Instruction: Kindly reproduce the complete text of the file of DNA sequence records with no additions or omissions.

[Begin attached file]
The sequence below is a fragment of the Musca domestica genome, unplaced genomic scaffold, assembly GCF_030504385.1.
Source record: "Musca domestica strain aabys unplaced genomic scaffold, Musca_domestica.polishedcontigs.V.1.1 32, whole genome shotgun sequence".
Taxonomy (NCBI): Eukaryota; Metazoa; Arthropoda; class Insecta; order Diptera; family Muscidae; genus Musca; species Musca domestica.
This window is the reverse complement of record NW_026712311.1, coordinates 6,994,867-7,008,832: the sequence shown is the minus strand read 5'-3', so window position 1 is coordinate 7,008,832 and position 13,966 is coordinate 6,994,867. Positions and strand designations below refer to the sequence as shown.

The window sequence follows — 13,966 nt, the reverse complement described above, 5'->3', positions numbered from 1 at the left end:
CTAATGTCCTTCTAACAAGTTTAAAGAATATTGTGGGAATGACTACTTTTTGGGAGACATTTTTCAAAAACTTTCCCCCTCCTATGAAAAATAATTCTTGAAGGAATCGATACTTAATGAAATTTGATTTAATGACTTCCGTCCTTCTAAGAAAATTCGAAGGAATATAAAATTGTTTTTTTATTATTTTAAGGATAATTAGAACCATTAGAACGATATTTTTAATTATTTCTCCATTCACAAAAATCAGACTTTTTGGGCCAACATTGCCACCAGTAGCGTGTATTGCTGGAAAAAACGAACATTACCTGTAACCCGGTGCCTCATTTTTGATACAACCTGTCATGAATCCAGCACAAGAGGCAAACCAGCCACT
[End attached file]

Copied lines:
The sequence below is a fragment of the Musca domestica genome, unplaced genomic scaffold, assembly GCF_030504385.1.
Source record: "Musca domestica strain aabys unplaced genomic scaffold, Musca_domestica.polishedcontigs.V.1.1 32, whole genome shotgun sequence".
Taxonomy (NCBI): Eukaryota; Metazoa; Arthropoda; class Insecta; order Diptera; family Muscidae; genus Musca; species Musca domestica.
This window is the reverse complement of record NW_026712311.1, coordinates 6,994,867-7,008,832: the sequence shown is the minus strand read 5'-3', so window position 1 is coordinate 7,008,832 and position 13,966 is coordinate 6,994,867. Positions and strand designations below refer to the sequence as shown.

The window sequence follows — 13,966 nt, the reverse complement described above, 5'->3', positions numbered from 1 at the left end:
CTAATGTCCTTCTAACAAGTTTAAAGAATATTGTGGGAATGACTACTTTTTGGGAGACATTTTTCAAAAACTTTCCCCCTCCTATGAAAAATAATTCTTGAAGGAATCGATACTTAATGAAATTTGATTTAATGACTTCCGTCCTTCTAAGAAAATTCGAAGGAATATAAAATTGTTTTTTTATTATTTTAAGGATAATTAGAACCATTAGAACGATATTTTTAATTATTTCTCCATTCACAAAAATCAGACTTTTTGGGCCAACATTGCCACCAGTAGCGTGTATTGCTGGAAAAAACGAACATTACCTGTAACCCGGTGCCTCATTTTTGATACAACCTGTCATGAATCCAGCACAAGAGGCAAACCAGCCACT